When the Los Angeles Unified School District and its unionized teachers settled a weeklong strike a year ago, the deal included familiar items such as pay raises, (slightly) smaller classes and more nurses and counselors. Largely overlooked was another major item: a commitment by the district to transform 30 schools into “community schools” by the 2020-21 school year.
“Community schools” is an umbrella term for campuses — nearly always in impoverished neighborhoods — that team up with public and nonprofit agencies to become a hub of services for students, their families and the surrounding area. The underlying idea is this: Poverty, housing instability, exposure to trauma and inadequate healthcare all inhibit students’ ability to learn, so schools need to address those problems in a coherent way.
So far, 19 L.A.-area schools have started this two-year transformation process. Each is receiving $400,000 in extra funding. But the effort will require more than money. It will also require patience among policymakers and careful planning by administrators to make sure that educators aren’t overwhelmed.
For the last four years, my Rand Corp. colleagues and I studied the New York City Community Schools Initiative, the largest such program in the country with more than 250 schools involved. Our project was sponsored by the Mayor’s Office for Economic Opportunity in New York. We just finished evaluating how dozens of schools changed over their first three years in the program — and learned that it is possible to successfully transform traditional schools into community schools on a large scale. We also found that the effort can pay dividends in terms of improved academic performance for disadvantaged students.
The more than 110 schools we studied were among the most disadvantaged in New York. Almost 90% of their students qualified for free or reduced-price lunch, compared with the citywide average of about 75%. More than 16% of the student body was homeless or in temporary housing, compared with the citywide average of 9%.
What does one of these schools look like after it becomes a community school?
At an elementary school we visited in the Bronx, the building stayed open into the evenings, offering academic tutoring as well as sports, arts and second-language programs. Likewise, the school was open on Saturdays and during breaks, which helped close gaps in child care for working parents.
Health services included on-site dental care, flu shots and asthma management. More than a third of students were provided eyeglasses. Families also had access to an on-site food bank; legal services; and classes in English, technology and job-hunting skills.
A full-time mental health clinician who worked with teachers and guidance counselors to identify children with mental health needs had a full caseload. Staff and teachers received training in managing classroom behavior, de-escalating crises, bullying, and recognizing anxiety, depression and suicide warnings.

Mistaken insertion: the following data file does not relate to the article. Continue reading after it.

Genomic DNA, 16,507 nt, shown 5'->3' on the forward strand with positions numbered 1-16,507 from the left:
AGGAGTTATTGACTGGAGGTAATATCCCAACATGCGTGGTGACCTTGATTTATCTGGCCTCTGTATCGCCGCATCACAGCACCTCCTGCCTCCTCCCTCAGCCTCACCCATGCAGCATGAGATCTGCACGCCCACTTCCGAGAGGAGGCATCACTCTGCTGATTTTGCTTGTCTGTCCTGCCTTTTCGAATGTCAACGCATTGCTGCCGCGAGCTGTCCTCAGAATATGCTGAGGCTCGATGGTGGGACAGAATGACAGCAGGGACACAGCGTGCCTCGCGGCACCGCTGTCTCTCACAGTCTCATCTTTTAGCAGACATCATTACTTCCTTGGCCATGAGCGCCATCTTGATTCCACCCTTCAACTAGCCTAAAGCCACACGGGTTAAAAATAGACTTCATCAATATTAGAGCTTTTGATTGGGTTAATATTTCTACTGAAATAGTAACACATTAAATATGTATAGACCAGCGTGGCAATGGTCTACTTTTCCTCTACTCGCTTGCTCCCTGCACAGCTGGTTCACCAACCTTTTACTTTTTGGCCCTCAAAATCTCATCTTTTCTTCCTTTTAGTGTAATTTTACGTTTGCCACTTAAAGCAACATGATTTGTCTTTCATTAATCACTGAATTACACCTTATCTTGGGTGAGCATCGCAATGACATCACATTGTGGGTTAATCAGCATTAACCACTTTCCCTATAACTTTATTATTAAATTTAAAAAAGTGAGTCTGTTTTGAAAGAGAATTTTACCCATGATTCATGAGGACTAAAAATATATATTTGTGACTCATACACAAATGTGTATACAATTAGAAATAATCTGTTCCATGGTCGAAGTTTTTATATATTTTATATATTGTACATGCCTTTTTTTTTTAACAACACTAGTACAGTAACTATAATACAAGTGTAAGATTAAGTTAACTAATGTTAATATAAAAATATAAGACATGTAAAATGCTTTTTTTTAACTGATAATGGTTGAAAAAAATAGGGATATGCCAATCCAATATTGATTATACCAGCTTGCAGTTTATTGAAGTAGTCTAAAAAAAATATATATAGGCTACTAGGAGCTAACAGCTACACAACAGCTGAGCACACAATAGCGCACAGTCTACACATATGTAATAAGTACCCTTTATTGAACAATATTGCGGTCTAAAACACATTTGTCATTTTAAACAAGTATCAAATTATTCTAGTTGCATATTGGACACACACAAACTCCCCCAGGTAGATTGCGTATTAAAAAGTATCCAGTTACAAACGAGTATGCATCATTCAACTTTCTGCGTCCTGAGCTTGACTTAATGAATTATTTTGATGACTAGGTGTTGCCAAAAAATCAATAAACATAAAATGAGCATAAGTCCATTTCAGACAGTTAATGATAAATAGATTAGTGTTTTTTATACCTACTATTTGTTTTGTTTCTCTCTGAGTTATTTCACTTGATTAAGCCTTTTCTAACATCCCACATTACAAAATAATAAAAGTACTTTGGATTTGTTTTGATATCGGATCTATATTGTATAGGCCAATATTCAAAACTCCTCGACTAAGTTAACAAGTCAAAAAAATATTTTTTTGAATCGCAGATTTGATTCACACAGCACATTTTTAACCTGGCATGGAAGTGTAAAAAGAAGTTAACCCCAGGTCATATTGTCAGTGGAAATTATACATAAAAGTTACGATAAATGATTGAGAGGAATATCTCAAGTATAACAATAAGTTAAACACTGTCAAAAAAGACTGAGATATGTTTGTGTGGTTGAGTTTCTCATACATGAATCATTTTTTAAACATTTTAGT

After three years, this kind of intensive intervention showed results. Across all the schools we studied, we saw a positive, albeit small, impact on math achievement. Much bigger leaps were made, however, in the foundational indicators that mark the difference between a school that is functioning and one that is failing.
For example, student attendance across elementary, middle and high schools was improved. More elementary and middle school students were passing courses and advancing to the next grade on time. High school students’ graduation rates were up in two of the three years we studied.
There were fewer disciplinary incidents among elementary and middle school students but not among high schoolers.
New York principals told us that managing partnerships with multiple city agencies and community-based organizations — and getting them all on the same page — was the hardest part. This juggling act can lead to major burnout, so every New York community school has a dedicated coordinator or director whose full-time job is to ensure that programs are organized to complement more traditional educational offerings.
There are an estimated 5,000 community schools across the U.S., and we weren’t the first to study them. Much of that earlier research showed mixed results, but it was also done in cities much smaller than New York. Those limited-scale efforts don’t reflect how much school districts as large as LAUSD — where 80% of students live in poverty and more than 17,000 experience homelessness — have to gain.
For the fledgling community schools in Los Angeles, the story of community schools in New York City offers some valuable lessons. Although our study provides strong evidence that the community schools strategy can help students in disadvantaged communities, the program should not be expected to succeed in helping every student right away, particularly in high school. It may take years to see the positive effects of such ambitious whole-school reforms. Measuring achievement through test scores — especially right away — may miss the mark in determining whether the Los Angeles community schools are heading in the right direction.
William R. Johnston is an associate policy researcher at the nonpartisan Rand Corp. and a former high school English and civics teacher.